[G]uess what, everybody: if you use the Internet, you’re the subject of hundreds of experiments at any given time, on every site. That’s how websites work.”
Human experimentation is definitely part of how websites work, in a way, because all online services of considerable size do something called A/B testing – seeing how users respond to tweaks, then adjusting accordingly. But that doesn’t mean sites can, do or should routinely and deliberately deceive their users or customers.
Yet Rudder – whose observations about data on his site’s “OKTrends” blog were almost always fascinating when he was posting regularly – acknowledges that OKCupid wasn’t merely A/B testing when it recently tried to figure out whether its human recommendation algorithm was actually correct:
“To test this, we took pairs of bad matches (actual 30% match) and told them they were exceptionally good for each other (displaying a 90% match.)”
Where I come from, we call this deception, and the Washington Post’s Brian Fung asks, reasonably, “If you’re lying to your users in an attempt to improve your service, what’s the line between A/B testing and fraud In law, fraud is intentional deception to secure unfair or unlawful gain (money or other assets), or to deprive a victim of a legal right. Fraud can violate civil law (e.g., a fraud victim may sue the fraud perpetrator to avoid the fraud or recover monetary compensation) or criminal law (e.g., a fraud perpetrator may be prosecuted and imprisoned by governmental authorities), or it may cause no loss of money, property, or legal right but still be an element of another civil or criminal wrong. The purpose of fraud may be monetary gain or other benefits, for example by obtaining a passport, travel document, or driver's license, or mortgage fraud, where the perpetrator may attempt to qualify for a mortgage by way of false statements.
A fraud can also be a hoax, which is a distinct concept that involves deliberate deception without the intention of gain or of materially damaging or depriving a victim.?”
But when BuzzFeed’s Charlie Warzel queried Rudder, the OKCupid chief was unrepentant – and he largely took Facebook’s side on the emotion-manipulation issue. Perhaps online date-seekers are more forgiving of such experimentation than the rest of us seem to have been – even though Facebook is probably harder to give up – but I have to wonder if they will continue to trust a service that misleads them, even in the name of getting better data.
If this kind of experimentation is becoming the norm, we can only imagine what other companies will feel free to do as they, too, “experiment on human beings” as part of their business models.
Because they will experiment, and because they’re so hungry for more page views and “engagement”, news organizations could conceivably deliver two versions of stories: one version of an article or video could faithfully report what the outlet’s reporters have learned; the other could tailor that story according to the algorithmically assumed biases of the reader, with wording, photo and video selections designed to raise or lower blood pressure depending on what editors wanted their audiences to feel. You can imagine how this could play out in coverage of, say, the crisis in Gaza. Tomorrow’s power-hungry media barons, like William Randolph Hearst a century ago, must be overjoyed that human manipulation is simply the way things work.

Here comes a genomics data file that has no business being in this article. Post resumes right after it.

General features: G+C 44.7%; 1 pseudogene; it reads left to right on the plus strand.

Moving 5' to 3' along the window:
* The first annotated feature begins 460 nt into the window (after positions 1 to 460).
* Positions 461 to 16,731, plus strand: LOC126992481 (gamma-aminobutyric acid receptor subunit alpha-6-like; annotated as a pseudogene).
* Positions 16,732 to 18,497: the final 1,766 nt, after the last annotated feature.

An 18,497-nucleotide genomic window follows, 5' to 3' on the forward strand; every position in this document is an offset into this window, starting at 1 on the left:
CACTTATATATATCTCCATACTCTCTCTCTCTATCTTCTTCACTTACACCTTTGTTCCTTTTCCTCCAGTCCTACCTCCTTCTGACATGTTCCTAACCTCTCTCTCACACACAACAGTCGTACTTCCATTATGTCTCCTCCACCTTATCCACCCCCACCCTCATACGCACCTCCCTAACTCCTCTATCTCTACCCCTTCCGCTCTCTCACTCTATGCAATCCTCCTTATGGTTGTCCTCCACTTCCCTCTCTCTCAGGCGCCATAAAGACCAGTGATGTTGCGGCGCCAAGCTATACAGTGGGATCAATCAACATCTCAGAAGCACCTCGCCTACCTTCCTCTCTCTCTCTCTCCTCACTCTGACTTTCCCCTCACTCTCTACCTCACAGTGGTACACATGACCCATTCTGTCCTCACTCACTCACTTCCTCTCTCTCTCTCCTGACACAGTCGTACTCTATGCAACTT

Or try online shopping: I hate to give anyone ideas, but stores might figure out how to generate the best profits by manipulating the placement and visibility of friendly and unfriendly product reviews from other customers.
Ooh, and imagine what fun your healthcare providers could have testing unproven new medicines on you. Hooray, we can all be part of the world’s biggest drug trial!
These are merely hypotheticals, and testing and experimentation are not bad – they serve a valuable purpose. But let’s not get too comfortable as we unwittingly become lab rats. Let’s not get comfortable at all. And let’s especially not let experimenters conduct their tests in the dark. When disclosure and consent aren’t part of the process, it’s deeply wrong – and in some cases, like pharmaceutical trials, illegal.
In the way they operate, the internet companies hold almost all the cards, and their users hold almost none. We – members of the public and academics alike – should not just let it happen, argues the University of North Carolina’s Zeynep Tufekci:
“To me, this resignation to online corporate power is a troubling attitude because these large corporations (and governments and political campaigns) now have new tools and stealth methods to quietly model our personality, our vulnerabilities, identify our networks, and effectively nudge and shape our ideas, desires and dreams. These tools are new, this power is new and evolving.”
If it doesn’t clean up its lab-rat act, the internet industry is just begging for regulatory intervention beyond the obvious need to require users’ specific permission ahead of time, with full disclosure of what’s being done. I hope these companies will decide to conduct their research the right way. I’m not keen on being anyone’s virtual Frankenstein.